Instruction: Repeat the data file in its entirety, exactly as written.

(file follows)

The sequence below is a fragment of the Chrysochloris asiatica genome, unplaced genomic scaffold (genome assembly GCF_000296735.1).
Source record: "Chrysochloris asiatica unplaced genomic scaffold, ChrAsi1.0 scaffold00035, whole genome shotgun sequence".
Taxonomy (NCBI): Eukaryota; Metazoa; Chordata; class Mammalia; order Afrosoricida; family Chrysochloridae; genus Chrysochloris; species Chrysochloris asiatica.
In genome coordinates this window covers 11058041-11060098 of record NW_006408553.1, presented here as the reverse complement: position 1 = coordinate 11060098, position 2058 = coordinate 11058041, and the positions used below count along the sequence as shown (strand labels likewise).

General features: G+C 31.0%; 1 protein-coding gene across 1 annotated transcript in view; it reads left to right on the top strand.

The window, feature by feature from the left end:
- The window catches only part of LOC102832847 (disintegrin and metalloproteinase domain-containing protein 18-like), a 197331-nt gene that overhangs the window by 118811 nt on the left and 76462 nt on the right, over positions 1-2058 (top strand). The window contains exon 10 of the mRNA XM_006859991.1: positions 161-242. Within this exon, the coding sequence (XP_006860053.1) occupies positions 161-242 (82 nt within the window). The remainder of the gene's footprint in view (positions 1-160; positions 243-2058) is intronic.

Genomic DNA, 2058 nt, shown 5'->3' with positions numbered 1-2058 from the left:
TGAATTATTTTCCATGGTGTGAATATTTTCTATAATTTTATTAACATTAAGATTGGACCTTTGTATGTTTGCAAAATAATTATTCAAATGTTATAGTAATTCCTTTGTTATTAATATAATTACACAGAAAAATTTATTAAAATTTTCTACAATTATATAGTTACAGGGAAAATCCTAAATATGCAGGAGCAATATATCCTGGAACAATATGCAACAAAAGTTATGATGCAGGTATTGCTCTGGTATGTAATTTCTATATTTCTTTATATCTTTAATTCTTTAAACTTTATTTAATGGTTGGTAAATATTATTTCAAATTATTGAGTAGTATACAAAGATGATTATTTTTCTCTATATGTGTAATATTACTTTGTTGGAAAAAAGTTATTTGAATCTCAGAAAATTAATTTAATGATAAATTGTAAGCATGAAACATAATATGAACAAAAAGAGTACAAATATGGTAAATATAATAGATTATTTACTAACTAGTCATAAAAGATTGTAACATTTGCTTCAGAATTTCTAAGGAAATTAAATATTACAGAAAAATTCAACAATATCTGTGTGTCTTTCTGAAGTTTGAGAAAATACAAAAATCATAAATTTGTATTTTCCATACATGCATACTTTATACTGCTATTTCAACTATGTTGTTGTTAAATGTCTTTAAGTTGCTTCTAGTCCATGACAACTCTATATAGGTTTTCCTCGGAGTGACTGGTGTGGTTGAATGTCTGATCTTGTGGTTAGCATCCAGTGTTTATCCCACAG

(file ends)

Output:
The sequence below is a fragment of the Chrysochloris asiatica genome, unplaced genomic scaffold (genome assembly GCF_000296735.1).
Source record: "Chrysochloris asiatica unplaced genomic scaffold, ChrAsi1.0 scaffold00035, whole genome shotgun sequence".
Taxonomy (NCBI): Eukaryota; Metazoa; Chordata; class Mammalia; order Afrosoricida; family Chrysochloridae; genus Chrysochloris; species Chrysochloris asiatica.
In genome coordinates this window covers 11058041-11060098 of record NW_006408553.1, presented here as the reverse complement: position 1 = coordinate 11060098, position 2058 = coordinate 11058041, and the positions used below count along the sequence as shown (strand labels likewise).

General features: G+C 31.0%; 1 protein-coding gene across 1 annotated transcript in view; it reads left to right on the top strand.

The window, feature by feature from the left end:
- The window catches only part of LOC102832847 (disintegrin and metalloproteinase domain-containing protein 18-like), a 197331-nt gene that overhangs the window by 118811 nt on the left and 76462 nt on the right, over positions 1-2058 (top strand). The window contains exon 10 of the mRNA XM_006859991.1: positions 161-242. Within this exon, the coding sequence (XP_006860053.1) occupies positions 161-242 (82 nt within the window). The remainder of the gene's footprint in view (positions 1-160; positions 243-2058) is intronic.

Genomic DNA, 2058 nt, shown 5'->3' with positions numbered 1-2058 from the left:
TGAATTATTTTCCATGGTGTGAATATTTTCTATAATTTTATTAACATTAAGATTGGACCTTTGTATGTTTGCAAAATAATTATTCAAATGTTATAGTAATTCCTTTGTTATTAATATAATTACACAGAAAAATTTATTAAAATTTTCTACAATTATATAGTTACAGGGAAAATCCTAAATATGCAGGAGCAATATATCCTGGAACAATATGCAACAAAAGTTATGATGCAGGTATTGCTCTGGTATGTAATTTCTATATTTCTTTATATCTTTAATTCTTTAAACTTTATTTAATGGTTGGTAAATATTATTTCAAATTATTGAGTAGTATACAAAGATGATTATTTTTCTCTATATGTGTAATATTACTTTGTTGGAAAAAAGTTATTTGAATCTCAGAAAATTAATTTAATGATAAATTGTAAGCATGAAACATAATATGAACAAAAAGAGTACAAATATGGTAAATATAATAGATTATTTACTAACTAGTCATAAAAGATTGTAACATTTGCTTCAGAATTTCTAAGGAAATTAAATATTACAGAAAAATTCAACAATATCTGTGTGTCTTTCTGAAGTTTGAGAAAATACAAAAATCATAAATTTGTATTTTCCATACATGCATACTTTATACTGCTATTTCAACTATGTTGTTGTTAAATGTCTTTAAGTTGCTTCTAGTCCATGACAACTCTATATAGGTTTTCCTCGGAGTGACTGGTGTGGTTGAATGTCTGATCTTGTGGTTAGCATCCAGTGTTTATCCCACAG